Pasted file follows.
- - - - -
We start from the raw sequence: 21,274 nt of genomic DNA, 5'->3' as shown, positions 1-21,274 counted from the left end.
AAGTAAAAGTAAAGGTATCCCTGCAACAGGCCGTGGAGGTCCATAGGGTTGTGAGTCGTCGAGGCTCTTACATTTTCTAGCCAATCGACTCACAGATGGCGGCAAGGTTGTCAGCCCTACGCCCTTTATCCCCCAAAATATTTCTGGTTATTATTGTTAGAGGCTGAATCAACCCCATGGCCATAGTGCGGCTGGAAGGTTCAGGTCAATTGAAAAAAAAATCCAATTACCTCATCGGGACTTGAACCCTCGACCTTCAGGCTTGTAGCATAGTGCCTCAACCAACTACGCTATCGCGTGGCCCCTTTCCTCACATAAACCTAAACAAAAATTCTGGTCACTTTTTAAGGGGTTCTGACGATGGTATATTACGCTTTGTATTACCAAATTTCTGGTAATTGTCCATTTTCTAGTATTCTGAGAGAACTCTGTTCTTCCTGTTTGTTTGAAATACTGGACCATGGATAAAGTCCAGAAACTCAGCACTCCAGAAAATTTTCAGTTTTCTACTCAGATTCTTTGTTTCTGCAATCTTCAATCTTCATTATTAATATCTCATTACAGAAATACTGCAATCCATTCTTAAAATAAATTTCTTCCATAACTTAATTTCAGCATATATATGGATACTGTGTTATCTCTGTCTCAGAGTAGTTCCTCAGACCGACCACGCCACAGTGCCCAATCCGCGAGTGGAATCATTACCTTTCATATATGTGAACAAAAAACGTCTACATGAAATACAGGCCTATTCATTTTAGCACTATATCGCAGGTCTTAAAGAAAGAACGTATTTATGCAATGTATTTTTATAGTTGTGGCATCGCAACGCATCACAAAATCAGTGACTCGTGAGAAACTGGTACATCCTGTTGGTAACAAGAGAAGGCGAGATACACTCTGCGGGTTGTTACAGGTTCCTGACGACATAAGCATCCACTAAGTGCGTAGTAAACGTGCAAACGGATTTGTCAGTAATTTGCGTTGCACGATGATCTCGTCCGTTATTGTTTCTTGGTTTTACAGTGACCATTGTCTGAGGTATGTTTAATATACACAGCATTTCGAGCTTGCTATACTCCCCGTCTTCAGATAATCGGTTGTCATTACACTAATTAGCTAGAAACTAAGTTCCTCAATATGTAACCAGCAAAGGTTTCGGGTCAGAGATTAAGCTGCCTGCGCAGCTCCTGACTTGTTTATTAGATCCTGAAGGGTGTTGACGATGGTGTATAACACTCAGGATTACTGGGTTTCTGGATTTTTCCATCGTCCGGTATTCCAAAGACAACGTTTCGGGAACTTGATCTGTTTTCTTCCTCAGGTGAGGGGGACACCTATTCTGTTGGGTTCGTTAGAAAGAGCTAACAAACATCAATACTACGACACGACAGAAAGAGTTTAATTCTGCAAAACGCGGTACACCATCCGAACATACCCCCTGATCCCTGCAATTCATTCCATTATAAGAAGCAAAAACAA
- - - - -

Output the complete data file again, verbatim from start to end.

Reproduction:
We start from the raw sequence: 21,274 nt of genomic DNA, 5'->3' as shown, positions 1-21,274 counted from the left end.
AAGTAAAAGTAAAGGTATCCCTGCAACAGGCCGTGGAGGTCCATAGGGTTGTGAGTCGTCGAGGCTCTTACATTTTCTAGCCAATCGACTCACAGATGGCGGCAAGGTTGTCAGCCCTACGCCCTTTATCCCCCAAAATATTTCTGGTTATTATTGTTAGAGGCTGAATCAACCCCATGGCCATAGTGCGGCTGGAAGGTTCAGGTCAATTGAAAAAAAAATCCAATTACCTCATCGGGACTTGAACCCTCGACCTTCAGGCTTGTAGCATAGTGCCTCAACCAACTACGCTATCGCGTGGCCCCTTTCCTCACATAAACCTAAACAAAAATTCTGGTCACTTTTTAAGGGGTTCTGACGATGGTATATTACGCTTTGTATTACCAAATTTCTGGTAATTGTCCATTTTCTAGTATTCTGAGAGAACTCTGTTCTTCCTGTTTGTTTGAAATACTGGACCATGGATAAAGTCCAGAAACTCAGCACTCCAGAAAATTTTCAGTTTTCTACTCAGATTCTTTGTTTCTGCAATCTTCAATCTTCATTATTAATATCTCATTACAGAAATACTGCAATCCATTCTTAAAATAAATTTCTTCCATAACTTAATTTCAGCATATATATGGATACTGTGTTATCTCTGTCTCAGAGTAGTTCCTCAGACCGACCACGCCACAGTGCCCAATCCGCGAGTGGAATCATTACCTTTCATATATGTGAACAAAAAACGTCTACATGAAATACAGGCCTATTCATTTTAGCACTATATCGCAGGTCTTAAAGAAAGAACGTATTTATGCAATGTATTTTTATAGTTGTGGCATCGCAACGCATCACAAAATCAGTGACTCGTGAGAAACTGGTACATCCTGTTGGTAACAAGAGAAGGCGAGATACACTCTGCGGGTTGTTACAGGTTCCTGACGACATAAGCATCCACTAAGTGCGTAGTAAACGTGCAAACGGATTTGTCAGTAATTTGCGTTGCACGATGATCTCGTCCGTTATTGTTTCTTGGTTTTACAGTGACCATTGTCTGAGGTATGTTTAATATACACAGCATTTCGAGCTTGCTATACTCCCCGTCTTCAGATAATCGGTTGTCATTACACTAATTAGCTAGAAACTAAGTTCCTCAATATGTAACCAGCAAAGGTTTCGGGTCAGAGATTAAGCTGCCTGCGCAGCTCCTGACTTGTTTATTAGATCCTGAAGGGTGTTGACGATGGTGTATAACACTCAGGATTACTGGGTTTCTGGATTTTTCCATCGTCCGGTATTCCAAAGACAACGTTTCGGGAACTTGATCTGTTTTCTTCCTCAGGTGAGGGGGACACCTATTCTGTTGGGTTCGTTAGAAAGAGCTAACAAACATCAATACTACGACACGACAGAAAGAGTTTAATTCTGCAAAACGCGGTACACCATCCGAACATACCCCCTGATCCCTGCAATTCATTCCATTATAAGAAGCAAAAACAA